Manuel Vilaró y Serrat was born in Vic on September 22, 1816. He was baptized the same day with the names Manuel, Mauricio and Joaquim. His family worked in the textile industry. Of four brothers, two became priests and one a Descaled Carmelite.
In 1826, he entered the seminary of Vic. We do not know the date of his ordination or his first ministerial assignments, but in 1846 he preached missions, along with Fr. Claret, in the diocese of Tarragona. Interrupted because of political unrest, the missions resumed in 1846 and concluded in February, 1847, one of the most successful mission campaigns in the history of Catalonia. Claret describes Vilaró as a very good man, hardworking and a good companion during the missions.
It is possible that Claret and Vilaró preached missions together until Claret left for the Canary Islands. At any rate, in late 1847, Vilaró became interim administrator of a rural parish near Manresa, Barcelona, and five months later pastor of San Martín de Sesgayoles, where he remained until mid-1849.
Fr. Vilaró was one of the first Claret invited to be part of a new congregation. At just 33 years of age, Fr. Manuel did not think twice, and on June 29, 1849, he resigned from his parochial duties and immediately left for Vic. On July 16, he huddled in a humble seminary cell with five others for the founding of the Congregation. Fr. Clotet, chronicler of the event, wrote: “We gathered at three in the afternoon… Mosen Antoni Claret said: “Today we begin a great work.” Fr.Manuel Vilaró, with a festive air and a smile, remarked: “What can we do, being so young and so few?” “You will see,” replied the servant of God, since if we are young and few, the power and mercy of God will shine all the more”(4, p. 122).
When Claret was named Archbishop of Santiago, Cuba, a number of people chose to accompany him. Although his departure was a blow to the new Congregation, Claret did not hesitate to ask that Vilaró be allowed to accompany him.
The party set sail from Barcelona at the end of 1850. The trip turned out to be like every mission, except that it took place on the high seas. Everyone, from the captain to the servant boy and all the passengers approached the confessional and received the Eucharist with great devotion (cf. Aut 506-509).
In Cuba, Archbishop Claret undertook a series of missions, which ended only with his leaving Cuba more than six years later. The episcopal residence became a mission house, from which preachers, promotors of human dignity and culture fanned out over the island.
Fr. Vilaró was Claret’s trusted and an inseparable companion. Claret himself trained evangelizers, preached the Spiritual Exercises to the clergy, and remained on the go, visiting every part of the archdiocese, no matter the climate or opposition, as if he were still an itinerant preacher from Catalonia. Fr. Vilaró remained at his side, in spite of his duties as episcopal secretary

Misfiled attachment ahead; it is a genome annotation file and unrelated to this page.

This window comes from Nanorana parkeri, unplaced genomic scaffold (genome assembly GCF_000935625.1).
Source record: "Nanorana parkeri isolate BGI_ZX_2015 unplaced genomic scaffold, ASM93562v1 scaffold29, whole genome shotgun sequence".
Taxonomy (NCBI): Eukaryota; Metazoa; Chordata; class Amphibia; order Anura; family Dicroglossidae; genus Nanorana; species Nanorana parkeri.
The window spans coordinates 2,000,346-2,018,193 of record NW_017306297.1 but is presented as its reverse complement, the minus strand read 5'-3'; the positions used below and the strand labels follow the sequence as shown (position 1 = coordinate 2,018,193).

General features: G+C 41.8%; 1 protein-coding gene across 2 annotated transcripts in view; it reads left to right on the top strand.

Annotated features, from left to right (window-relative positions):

In February 1852, Claret and his missionary band set out for Holguín. According to Claret’s biographers, a religious revolution was afoot. From Holguín the band attended the surrounding towns. On March 20, when Vilaró had to return to Holguín to attend to several urgent matters, he was caught in a downfall, which seriously affected his health. He returned the following day to accompany the Archbishop, but his health was already seriously compromised. Ten days later, after no let up from his missionary duties, they all returned to Santiago because of Fr. Vilarós poor health.
By April, 1852, Fr. Vilaró could no longer accompany the Archbishop on his missionary tours, nor fulfill his duties as episcopal secretary. In May, he sought treatment. The doctor, while unable to provide much relief, was moved by his patient’s faith in God and asked to be baptized.
Fr. Vilaró’s health continued to worsen to the point where he could not hold down food. The Archbishop instructed him to return to Spain, where he would find better care. Fr. Vilaró sought respite in the countryside, but Claret ordered him to return to Spain immediately.
The ocean crossing was hellish. When he finally arrived in Vic in mid-August, he was unable to walk and, in fact, would never walk again. Rather than be a burden to the few missionaries of the Congregation, he went to stay with family. He told Fr. Federico Vila: “I was attended by missionaries of mercy…Not a day went by that I didn’t receive a visit from Fr. Esteban Sala, Fr. Josep Xifré, Fr. Jaume Clotet or the other co-founders and priests who lived in our motherhouse ” (5, p. 376).
Fr. Vilaró lived a short but intensive life. He was blessed to encounter Fr. Claret and to discover his missionary calling. Claret described him as “quite educated, virtuous and very zealous.”
- AGUILAR, M., History of the Congregation of Missionary Sons of the Immaculate Heart of Mary, t. I, Barcelona 1901.
- ÁLVAREZ GÓMEZ, J., Claretian Missionaries. Volume I: Return to the origins, Madrid 1993.
- ÁLVAREZ GÓMEZ, J., Claretian Missionaries. Volume II: transmission and reception of the Claretian charism, Madrid 1997.
- Fernandez, C., The Congregation of Missionary Sons of the Immaculate Heart of Mary, Madrid 1967.
- VILA, F., R. P. Manuel Vilaró and Serrat, Missionary and co-founder of the Congregation, in annals of the Congregation, t. 18 (1921), pp. 218-220; 236-239; 251-254; 267-269; 297-300; 330-336; 372-378; 394-395.